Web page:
A steady stream of voters filed into Airport Heights Elementary this morning to cast their ballots. From life-long voters to first-timers, they had different reasons.
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Twenty-four year old Karron Hood has never voted before.
“I was one of those kids who was like, ‘I don’t want to have a hand in the whole government thing and all this and that,'” he explains. “But I learned eventually that they fought for our right to vote, so I may as well give it a chance.”
“I always vote,” she says. “Why wouldn’t you vote? It’s like attendance for the politicians, so they know you’re paying attention.”
For Justin Craver, voting isn’t about the politicians, it’s about the ballot measures.
“I don’t really care about people in charge. I feel like they’re kind of all the same. So I like voting on things,” like the measures and initiatives, he says. “I feel like it’s more impactful on my day-to-day life.”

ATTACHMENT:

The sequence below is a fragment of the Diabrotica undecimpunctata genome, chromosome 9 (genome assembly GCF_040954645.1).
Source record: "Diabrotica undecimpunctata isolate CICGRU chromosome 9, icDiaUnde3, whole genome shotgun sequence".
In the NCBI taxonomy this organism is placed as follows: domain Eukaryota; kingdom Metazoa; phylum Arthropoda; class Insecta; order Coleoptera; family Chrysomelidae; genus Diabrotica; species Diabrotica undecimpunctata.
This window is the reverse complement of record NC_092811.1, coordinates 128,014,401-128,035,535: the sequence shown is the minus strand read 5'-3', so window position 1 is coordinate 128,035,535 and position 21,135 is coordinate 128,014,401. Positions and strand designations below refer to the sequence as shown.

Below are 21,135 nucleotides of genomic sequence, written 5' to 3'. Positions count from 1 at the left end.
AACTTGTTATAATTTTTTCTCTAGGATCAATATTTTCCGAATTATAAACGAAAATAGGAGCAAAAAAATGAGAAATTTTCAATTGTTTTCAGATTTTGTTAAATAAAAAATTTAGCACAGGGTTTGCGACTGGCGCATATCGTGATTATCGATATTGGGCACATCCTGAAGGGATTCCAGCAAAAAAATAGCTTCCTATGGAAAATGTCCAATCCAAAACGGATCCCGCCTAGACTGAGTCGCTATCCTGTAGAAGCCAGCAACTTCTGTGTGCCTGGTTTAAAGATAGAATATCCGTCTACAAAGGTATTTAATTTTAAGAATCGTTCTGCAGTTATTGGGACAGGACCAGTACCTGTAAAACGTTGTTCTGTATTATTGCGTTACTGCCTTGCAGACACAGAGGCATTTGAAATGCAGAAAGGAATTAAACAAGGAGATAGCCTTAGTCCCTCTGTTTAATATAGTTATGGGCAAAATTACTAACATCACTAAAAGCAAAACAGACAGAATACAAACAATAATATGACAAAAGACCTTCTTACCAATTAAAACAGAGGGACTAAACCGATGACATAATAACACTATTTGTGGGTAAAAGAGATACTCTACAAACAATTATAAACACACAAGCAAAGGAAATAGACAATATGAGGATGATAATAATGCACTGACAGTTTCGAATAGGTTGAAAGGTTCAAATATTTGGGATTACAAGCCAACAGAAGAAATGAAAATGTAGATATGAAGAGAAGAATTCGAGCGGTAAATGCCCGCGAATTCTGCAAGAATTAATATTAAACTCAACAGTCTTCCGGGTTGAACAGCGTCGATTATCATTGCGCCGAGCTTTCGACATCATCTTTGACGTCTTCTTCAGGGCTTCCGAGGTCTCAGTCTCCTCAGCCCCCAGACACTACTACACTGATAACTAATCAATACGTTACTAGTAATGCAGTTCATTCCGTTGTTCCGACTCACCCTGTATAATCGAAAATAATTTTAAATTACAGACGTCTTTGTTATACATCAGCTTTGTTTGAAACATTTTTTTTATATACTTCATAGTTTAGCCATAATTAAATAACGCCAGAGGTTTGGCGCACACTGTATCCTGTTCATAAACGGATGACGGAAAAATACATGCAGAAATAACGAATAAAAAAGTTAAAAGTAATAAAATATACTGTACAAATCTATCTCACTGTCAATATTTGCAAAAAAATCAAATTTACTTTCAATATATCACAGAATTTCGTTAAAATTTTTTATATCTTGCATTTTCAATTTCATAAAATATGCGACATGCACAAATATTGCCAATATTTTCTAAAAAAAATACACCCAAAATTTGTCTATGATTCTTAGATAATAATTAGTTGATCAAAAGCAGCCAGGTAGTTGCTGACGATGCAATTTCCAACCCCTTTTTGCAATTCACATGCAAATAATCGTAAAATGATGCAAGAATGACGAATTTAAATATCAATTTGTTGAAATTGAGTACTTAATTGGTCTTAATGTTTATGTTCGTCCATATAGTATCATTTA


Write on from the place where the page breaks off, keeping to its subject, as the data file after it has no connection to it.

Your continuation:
Tom Boni, decked out in his American flag suspenders, says he thinks it’s often the specific issues that drive turn out during elections. He and his wife have been voting in Alaska for more than 50 years.
“But I notice that when different things are on the ballot, different people show up. We’re here all the time. Hip-hip-hooray for the senior citizens, right? We’re the standby.”
His wife, Sandra, says they come for a practical reason.
“You bet I’ve always voted. I wouldn’t miss it. Because hey, if I don’t vote then I can’t gripe about what’s going on. You bet!”
A few minutes after entering the school, Karron Hood walks out after casting his first ballot.
He says he feels different. “I feel awesome. I made a change and I’m glad to see what the outcome is.”
He’ll find out after the polls close at 8 o’clock tonight.